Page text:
V-Concept of Testing - The
various steps involved in V-concept are listed
4: Test Software Design
This step tests both external and internal design
primarily through verification techniques. The
testers are concerned that the design will achieve
the objectives of the requirements, as well as
the design being effective and efficient on the
Step 5: Program (Build)
The method chosen to build the software from the
internal design document will determine the type
and extensiveness of tests needed. As the construction
becomes more automated, less testing will be required
during this phase. However, if software is constructed
using the waterfall process, it is subject to
error and should be verified. Experience has shown
that it is significantly cheaper to identify defects
during the construction phase, than through dynamic
testing during the test execution step.
Step 6: Execute and Record
This involves the testing of code in a dynamic
state. The approach, methods, and tools specified
in the test plan will be used to validate that
the executable code in fact meets the stated software
requirements, and the structural specifications
of the design.
Step 7: Acceptance Test
Acceptance testing enables users to evaluate the
applicability and usability of the software in
performing their day-to-day job functions. This
tests what the user believes the software should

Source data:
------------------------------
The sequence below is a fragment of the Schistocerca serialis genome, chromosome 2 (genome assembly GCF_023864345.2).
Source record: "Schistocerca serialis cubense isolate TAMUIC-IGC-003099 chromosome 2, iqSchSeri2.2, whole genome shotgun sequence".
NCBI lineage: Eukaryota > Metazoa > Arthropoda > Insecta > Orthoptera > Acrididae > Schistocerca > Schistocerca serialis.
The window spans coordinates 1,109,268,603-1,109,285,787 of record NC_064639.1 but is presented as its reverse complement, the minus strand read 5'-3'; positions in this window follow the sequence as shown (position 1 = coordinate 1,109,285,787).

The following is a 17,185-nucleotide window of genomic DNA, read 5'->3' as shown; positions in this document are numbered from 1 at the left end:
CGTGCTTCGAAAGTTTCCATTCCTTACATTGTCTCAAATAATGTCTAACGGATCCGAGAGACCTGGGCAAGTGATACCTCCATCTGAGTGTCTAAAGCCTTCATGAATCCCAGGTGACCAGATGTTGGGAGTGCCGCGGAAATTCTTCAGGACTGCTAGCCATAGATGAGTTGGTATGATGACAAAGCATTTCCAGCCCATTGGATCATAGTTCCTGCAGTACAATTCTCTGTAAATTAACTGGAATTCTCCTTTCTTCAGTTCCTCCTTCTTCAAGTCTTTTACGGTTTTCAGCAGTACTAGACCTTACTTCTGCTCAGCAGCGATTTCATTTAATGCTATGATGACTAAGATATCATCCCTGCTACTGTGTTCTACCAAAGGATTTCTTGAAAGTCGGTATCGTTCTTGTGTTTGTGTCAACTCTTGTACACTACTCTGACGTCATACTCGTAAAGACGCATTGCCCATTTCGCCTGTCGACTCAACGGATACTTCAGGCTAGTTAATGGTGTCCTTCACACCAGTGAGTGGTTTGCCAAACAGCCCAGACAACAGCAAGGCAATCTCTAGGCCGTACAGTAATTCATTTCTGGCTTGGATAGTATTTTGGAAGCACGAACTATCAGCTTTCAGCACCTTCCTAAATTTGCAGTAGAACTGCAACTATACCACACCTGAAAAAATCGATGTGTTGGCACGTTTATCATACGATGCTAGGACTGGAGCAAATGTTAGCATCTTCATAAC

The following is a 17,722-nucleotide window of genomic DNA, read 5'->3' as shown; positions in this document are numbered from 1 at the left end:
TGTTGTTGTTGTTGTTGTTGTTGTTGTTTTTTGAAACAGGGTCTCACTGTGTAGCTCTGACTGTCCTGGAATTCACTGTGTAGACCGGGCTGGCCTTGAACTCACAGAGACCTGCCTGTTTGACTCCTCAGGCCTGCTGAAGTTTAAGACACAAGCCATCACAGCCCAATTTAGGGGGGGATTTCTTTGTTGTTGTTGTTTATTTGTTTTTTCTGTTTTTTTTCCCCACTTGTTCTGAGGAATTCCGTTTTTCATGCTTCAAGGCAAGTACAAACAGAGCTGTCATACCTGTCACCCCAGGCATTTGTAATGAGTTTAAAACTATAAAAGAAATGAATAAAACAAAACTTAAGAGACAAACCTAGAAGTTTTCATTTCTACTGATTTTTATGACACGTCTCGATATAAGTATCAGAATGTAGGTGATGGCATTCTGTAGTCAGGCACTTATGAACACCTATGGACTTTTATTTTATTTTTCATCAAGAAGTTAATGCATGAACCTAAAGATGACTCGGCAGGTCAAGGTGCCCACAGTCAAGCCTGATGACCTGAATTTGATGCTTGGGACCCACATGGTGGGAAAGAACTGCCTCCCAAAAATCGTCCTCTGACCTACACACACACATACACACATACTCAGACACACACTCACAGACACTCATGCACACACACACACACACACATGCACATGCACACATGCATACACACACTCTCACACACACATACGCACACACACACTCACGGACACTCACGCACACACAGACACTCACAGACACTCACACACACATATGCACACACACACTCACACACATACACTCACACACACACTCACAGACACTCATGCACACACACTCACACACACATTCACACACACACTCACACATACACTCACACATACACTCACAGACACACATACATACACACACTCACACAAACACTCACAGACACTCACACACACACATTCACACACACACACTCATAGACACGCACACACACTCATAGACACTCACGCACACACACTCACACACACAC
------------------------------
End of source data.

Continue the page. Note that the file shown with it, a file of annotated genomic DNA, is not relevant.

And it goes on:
perform, as opposed to what the documented requirements
state the software should perform.
8: Report Test Results
Test reporting is a continuous process. It may
be both oral and written. It is important that
defects and concerns be reported to the appropriate
parties as early as possible, so that corrections
can be made at the lowest possible cost.
Step 9: The Software Installation
Once the test team has confirmed that the software
is ready for production use, the ability to execute
that software in a production environment should
be tested. This tests the interface to operating
software, related software, and operating procedures.
Step 10: Test Software Changes
While this is shown as Step 10, in the context
of performing maintenance after the software is
implemented, the concept is also applicable to
changes throughout the implementation process.
Whenever requirements change, the test plan must
change, and the impact of that change on software
systems must be tested and evaluated.
Step 11: Evaluate Test Effectiveness
Testing improvement can best be achieved by evaluating
the effectiveness of testing at the end of each
software test assignment. While this assessment
is primarily performed by the testers, it should
involve the developers, users of the software,
and quality assurance professionals if the function
exists in the IT organization.